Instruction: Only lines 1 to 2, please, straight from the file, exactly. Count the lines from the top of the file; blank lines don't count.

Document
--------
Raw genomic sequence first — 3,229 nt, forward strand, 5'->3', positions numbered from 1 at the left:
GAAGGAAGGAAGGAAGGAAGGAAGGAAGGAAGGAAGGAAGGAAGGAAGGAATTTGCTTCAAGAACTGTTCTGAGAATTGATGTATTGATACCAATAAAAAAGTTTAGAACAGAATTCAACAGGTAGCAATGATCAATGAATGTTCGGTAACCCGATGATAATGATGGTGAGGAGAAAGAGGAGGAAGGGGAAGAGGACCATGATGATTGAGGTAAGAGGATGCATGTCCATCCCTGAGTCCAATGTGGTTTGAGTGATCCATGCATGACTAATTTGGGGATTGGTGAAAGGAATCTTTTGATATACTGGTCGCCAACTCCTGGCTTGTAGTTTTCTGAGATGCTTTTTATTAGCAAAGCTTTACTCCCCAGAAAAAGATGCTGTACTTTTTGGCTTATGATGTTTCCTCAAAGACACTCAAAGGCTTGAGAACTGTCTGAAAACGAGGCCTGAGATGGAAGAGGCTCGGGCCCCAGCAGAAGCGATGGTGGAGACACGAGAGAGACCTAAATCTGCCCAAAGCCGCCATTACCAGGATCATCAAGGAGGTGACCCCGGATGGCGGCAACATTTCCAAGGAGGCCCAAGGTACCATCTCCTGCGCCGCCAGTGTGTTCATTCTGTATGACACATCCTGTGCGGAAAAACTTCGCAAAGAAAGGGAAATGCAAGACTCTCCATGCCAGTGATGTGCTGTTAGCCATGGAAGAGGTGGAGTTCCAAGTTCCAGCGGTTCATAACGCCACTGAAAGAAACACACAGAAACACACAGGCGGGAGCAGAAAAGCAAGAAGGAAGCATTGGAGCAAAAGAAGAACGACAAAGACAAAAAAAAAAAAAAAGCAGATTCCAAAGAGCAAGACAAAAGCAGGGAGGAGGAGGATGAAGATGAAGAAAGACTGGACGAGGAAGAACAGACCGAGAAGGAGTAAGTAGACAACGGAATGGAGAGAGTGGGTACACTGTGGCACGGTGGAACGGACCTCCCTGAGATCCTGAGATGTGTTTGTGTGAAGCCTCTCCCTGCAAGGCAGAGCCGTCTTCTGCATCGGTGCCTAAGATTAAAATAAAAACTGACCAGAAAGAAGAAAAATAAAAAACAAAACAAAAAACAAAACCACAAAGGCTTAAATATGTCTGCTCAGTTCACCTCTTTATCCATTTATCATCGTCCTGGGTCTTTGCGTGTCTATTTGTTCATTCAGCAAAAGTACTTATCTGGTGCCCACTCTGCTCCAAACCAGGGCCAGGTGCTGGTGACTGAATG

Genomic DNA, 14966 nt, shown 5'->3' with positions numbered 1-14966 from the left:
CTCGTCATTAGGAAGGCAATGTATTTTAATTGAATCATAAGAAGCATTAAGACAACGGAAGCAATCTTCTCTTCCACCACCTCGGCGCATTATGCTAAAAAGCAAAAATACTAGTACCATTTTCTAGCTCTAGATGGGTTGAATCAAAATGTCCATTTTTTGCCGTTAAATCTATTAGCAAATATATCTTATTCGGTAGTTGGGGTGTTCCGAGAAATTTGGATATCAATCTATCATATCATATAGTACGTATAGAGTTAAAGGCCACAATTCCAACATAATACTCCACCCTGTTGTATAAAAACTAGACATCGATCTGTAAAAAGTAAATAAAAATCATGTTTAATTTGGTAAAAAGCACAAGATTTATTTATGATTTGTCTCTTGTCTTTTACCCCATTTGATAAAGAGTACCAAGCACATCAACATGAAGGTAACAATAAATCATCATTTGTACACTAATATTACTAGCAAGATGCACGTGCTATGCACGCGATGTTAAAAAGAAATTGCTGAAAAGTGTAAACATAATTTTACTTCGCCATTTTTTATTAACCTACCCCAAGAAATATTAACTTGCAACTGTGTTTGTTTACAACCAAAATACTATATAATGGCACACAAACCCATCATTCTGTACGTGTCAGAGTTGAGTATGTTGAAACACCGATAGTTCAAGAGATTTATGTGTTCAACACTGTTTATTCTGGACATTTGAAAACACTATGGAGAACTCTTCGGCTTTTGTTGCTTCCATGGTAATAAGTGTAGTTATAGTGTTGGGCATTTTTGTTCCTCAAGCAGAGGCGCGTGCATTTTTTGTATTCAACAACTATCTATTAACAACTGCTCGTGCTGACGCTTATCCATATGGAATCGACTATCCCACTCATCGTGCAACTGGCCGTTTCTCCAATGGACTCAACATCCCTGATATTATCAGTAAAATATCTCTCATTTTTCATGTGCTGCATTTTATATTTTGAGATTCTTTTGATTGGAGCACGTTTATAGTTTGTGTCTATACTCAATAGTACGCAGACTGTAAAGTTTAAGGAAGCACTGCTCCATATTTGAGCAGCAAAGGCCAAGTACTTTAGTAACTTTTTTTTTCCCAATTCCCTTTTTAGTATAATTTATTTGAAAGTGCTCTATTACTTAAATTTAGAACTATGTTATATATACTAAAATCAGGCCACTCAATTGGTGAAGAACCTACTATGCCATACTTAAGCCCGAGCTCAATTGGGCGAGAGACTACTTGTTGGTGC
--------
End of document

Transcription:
Raw genomic sequence first — 3,229 nt, forward strand, 5'->3', positions numbered from 1 at the left:
GAAGGAAGGAAGGAAGGAAGGAAGGAAGGAAGGAAGGAAGGAAGGAAGGAATTTGCTTCAAGAACTGTTCTGAGAATTGATGTATTGATACCAATAAAAAAGTTTAGAACAGAATTCAACAGGTAGCAATGATCAATGAATGTTCGGTAACCCGATGATAATGATGGTGAGGAGAAAGAGGAGGAAGGGGAAGAGGACCATGATGATTGAGGTAAGAGGATGCATGTCCATCCCTGAGTCCAATGTGGTTTGAGTGATCCATGCATGACTAATTTGGGGATTGGTGAAAGGAATCTTTTGATATACTGGTCGCCAACTCCTGGCTTGTAGTTTTCTGAGATGCTTTTTATTAGCAAAGCTTTACTCCCCAGAAAAAGATGCTGTACTTTTTGGCTTATGATGTTTCCTCAAAGACACTCAAAGGCTTGAGAACTGTCTGAAAACGAGGCCTGAGATGGAAGAGGCTCGGGCCCCAGCAGAAGCGATGGTGGAGACACGAGAGAGACCTAAATCTGCCCAAAGCCGCCATTACCAGGATCATCAAGGAGGTGACCCCGGATGGCGGCAACATTTCCAAGGAGGCCCAAGGTACCATCTCCTGCGCCGCCAGTGTGTTCATTCTGTATGACACATCCTGTGCGGAAAAACTTCGCAAAGAAAGGGAAATGCAAGACTCTCCATGCCAGTGATGTGCTGTTAGCCATGGAAGAGGTGGAGTTCCAAGTTCCAGCGGTTCATAACGCCACTGAAAGAAACACACAGAAACACACAGGCGGGAGCAGAAAAGCAAGAAGGAAGCATTGGAGCAAAAGAAGAACGACAAAGACAAAAAAAAAAAAAAAGCAGATTCCAAAGAGCAAGACAAAAGCAGGGAGGAGGAGGATGAAGATGAAGAAAGACTGGACGAGGAAGAACAGACCGAGAAGGAGTAAGTAGACAACGGAATGGAGAGAGTGGGTACACTGTGGCACGGTGGAACGGACCTCCCTGAGATCCTGAGATGTGTTTGTGTGAAGCCTCTCCCTGCAAGGCAGAGCCGTCTTCTGCATCGGTGCCTAAGATTAAAATAAAAACTGACCAGAAAGAAGAAAAATAAAAAACAAAACAAAAAACAAAACCACAAAGGCTTAAATATGTCTGCTCAGTTCACCTCTTTATCCATTTATCATCGTCCTGGGTCTTTGCGTGTCTATTTGTTCATTCAGCAAAAGTACTTATCTGGTGCCCACTCTGCTCCAAACCAGGGCCAGGTGCTGGTGACTGAATG